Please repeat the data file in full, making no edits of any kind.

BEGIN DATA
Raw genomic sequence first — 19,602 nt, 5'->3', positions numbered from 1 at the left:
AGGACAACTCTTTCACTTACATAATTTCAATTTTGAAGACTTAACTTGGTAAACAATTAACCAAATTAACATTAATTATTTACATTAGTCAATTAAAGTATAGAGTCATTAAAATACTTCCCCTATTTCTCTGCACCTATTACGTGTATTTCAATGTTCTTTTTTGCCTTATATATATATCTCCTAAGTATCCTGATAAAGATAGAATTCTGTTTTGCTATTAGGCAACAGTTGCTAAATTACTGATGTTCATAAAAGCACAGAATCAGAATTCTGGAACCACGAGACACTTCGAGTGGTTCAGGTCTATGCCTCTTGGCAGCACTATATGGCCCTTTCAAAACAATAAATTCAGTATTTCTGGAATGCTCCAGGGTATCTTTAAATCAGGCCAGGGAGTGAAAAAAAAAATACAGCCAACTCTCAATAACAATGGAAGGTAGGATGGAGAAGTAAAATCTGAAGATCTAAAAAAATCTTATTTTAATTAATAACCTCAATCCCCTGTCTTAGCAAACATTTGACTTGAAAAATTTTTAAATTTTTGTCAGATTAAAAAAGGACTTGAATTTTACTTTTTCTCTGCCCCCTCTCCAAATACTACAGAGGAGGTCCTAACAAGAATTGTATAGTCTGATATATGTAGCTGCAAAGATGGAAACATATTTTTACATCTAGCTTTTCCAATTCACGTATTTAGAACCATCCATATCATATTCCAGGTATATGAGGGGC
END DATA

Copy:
Raw genomic sequence first — 19,602 nt, 5'->3', positions numbered from 1 at the left:
AGGACAACTCTTTCACTTACATAATTTCAATTTTGAAGACTTAACTTGGTAAACAATTAACCAAATTAACATTAATTATTTACATTAGTCAATTAAAGTATAGAGTCATTAAAATACTTCCCCTATTTCTCTGCACCTATTACGTGTATTTCAATGTTCTTTTTTGCCTTATATATATATCTCCTAAGTATCCTGATAAAGATAGAATTCTGTTTTGCTATTAGGCAACAGTTGCTAAATTACTGATGTTCATAAAAGCACAGAATCAGAATTCTGGAACCACGAGACACTTCGAGTGGTTCAGGTCTATGCCTCTTGGCAGCACTATATGGCCCTTTCAAAACAATAAATTCAGTATTTCTGGAATGCTCCAGGGTATCTTTAAATCAGGCCAGGGAGTGAAAAAAAAAATACAGCCAACTCTCAATAACAATGGAAGGTAGGATGGAGAAGTAAAATCTGAAGATCTAAAAAAATCTTATTTTAATTAATAACCTCAATCCCCTGTCTTAGCAAACATTTGACTTGAAAAATTTTTAAATTTTTGTCAGATTAAAAAAGGACTTGAATTTTACTTTTTCTCTGCCCCCTCTCCAAATACTACAGAGGAGGTCCTAACAAGAATTGTATAGTCTGATATATGTAGCTGCAAAGATGGAAACATATTTTTACATCTAGCTTTTCCAATTCACGTATTTAGAACCATCCATATCATATTCCAGGTATATGAGGGGC